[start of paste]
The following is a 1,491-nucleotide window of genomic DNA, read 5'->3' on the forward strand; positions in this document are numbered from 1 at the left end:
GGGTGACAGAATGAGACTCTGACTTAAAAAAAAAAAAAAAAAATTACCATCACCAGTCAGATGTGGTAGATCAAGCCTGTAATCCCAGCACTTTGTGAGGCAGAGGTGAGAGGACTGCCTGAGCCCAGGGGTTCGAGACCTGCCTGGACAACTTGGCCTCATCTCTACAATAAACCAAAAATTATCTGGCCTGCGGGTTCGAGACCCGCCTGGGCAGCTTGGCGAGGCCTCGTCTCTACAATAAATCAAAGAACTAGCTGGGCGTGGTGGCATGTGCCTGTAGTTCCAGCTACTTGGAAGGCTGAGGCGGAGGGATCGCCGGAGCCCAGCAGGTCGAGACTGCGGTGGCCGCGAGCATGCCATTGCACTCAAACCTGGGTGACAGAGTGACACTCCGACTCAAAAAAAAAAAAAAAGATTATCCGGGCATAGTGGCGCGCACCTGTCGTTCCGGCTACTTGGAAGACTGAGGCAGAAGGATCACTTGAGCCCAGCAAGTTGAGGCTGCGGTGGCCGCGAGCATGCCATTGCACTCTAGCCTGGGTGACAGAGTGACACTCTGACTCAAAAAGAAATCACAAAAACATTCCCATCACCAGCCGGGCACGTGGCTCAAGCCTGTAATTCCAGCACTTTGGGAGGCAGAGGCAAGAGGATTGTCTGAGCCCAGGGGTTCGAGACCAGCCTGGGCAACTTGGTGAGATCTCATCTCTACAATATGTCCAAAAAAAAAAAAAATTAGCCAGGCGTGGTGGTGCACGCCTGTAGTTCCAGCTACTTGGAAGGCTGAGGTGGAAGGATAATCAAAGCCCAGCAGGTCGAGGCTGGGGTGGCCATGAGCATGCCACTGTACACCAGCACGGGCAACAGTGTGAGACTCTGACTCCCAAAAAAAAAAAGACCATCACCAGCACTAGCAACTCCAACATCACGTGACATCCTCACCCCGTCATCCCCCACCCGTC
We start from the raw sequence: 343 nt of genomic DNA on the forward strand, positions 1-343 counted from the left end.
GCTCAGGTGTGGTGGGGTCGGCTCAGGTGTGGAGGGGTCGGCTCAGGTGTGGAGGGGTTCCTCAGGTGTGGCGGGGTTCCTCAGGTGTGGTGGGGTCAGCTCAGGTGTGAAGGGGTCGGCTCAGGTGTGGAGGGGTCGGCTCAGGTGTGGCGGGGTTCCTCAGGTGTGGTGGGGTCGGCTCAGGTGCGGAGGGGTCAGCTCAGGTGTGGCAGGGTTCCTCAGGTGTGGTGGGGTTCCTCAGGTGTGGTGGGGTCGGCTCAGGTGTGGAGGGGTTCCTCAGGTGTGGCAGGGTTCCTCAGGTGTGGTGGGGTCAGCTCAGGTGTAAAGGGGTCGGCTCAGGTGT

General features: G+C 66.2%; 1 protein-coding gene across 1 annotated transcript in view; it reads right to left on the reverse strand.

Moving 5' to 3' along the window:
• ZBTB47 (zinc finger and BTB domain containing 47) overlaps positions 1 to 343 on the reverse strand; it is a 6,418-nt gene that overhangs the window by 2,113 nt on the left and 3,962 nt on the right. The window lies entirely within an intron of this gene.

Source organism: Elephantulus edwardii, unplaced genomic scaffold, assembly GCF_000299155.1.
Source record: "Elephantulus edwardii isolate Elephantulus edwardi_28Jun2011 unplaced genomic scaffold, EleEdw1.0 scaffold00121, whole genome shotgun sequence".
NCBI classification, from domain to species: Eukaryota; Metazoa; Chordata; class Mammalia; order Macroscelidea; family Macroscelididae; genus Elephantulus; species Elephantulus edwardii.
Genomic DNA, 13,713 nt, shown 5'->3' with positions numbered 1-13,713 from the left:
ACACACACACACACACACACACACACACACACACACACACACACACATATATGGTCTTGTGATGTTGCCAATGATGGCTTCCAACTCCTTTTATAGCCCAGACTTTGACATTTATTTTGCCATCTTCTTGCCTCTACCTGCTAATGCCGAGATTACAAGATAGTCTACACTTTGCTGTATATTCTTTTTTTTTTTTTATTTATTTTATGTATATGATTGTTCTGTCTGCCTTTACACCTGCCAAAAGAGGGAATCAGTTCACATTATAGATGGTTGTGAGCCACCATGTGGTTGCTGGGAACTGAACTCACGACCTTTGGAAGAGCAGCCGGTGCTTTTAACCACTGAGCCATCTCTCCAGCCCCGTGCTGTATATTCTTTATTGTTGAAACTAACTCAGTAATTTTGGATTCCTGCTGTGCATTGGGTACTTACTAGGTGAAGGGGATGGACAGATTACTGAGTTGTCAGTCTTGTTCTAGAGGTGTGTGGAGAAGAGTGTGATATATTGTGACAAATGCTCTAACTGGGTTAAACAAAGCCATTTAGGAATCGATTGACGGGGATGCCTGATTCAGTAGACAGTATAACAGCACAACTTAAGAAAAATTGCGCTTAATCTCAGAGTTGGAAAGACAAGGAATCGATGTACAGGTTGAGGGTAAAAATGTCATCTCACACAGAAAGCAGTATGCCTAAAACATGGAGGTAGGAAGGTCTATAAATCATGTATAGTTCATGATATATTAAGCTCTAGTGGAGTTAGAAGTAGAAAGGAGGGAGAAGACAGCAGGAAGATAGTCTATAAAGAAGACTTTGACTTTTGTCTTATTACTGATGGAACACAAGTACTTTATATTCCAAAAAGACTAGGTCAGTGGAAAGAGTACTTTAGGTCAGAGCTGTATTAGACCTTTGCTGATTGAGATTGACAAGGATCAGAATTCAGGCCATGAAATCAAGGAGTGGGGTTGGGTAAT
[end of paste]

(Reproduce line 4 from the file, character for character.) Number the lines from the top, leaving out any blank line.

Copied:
GCTCAGGTGTGGTGGGGTCGGCTCAGGTGTGGAGGGGTCGGCTCAGGTGTGGAGGGGTTCCTCAGGTGTGGCGGGGTTCCTCAGGTGTGGTGGGGTCAGCTCAGGTGTGAAGGGGTCGGCTCAGGTGTGGAGGGGTCGGCTCAGGTGTGGCGGGGTTCCTCAGGTGTGGTGGGGTCGGCTCAGGTGCGGAGGGGTCAGCTCAGGTGTGGCAGGGTTCCTCAGGTGTGGTGGGGTTCCTCAGGTGTGGTGGGGTCGGCTCAGGTGTGGAGGGGTTCCTCAGGTGTGGCAGGGTTCCTCAGGTGTGGTGGGGTCAGCTCAGGTGTAAAGGGGTCGGCTCAGGTGT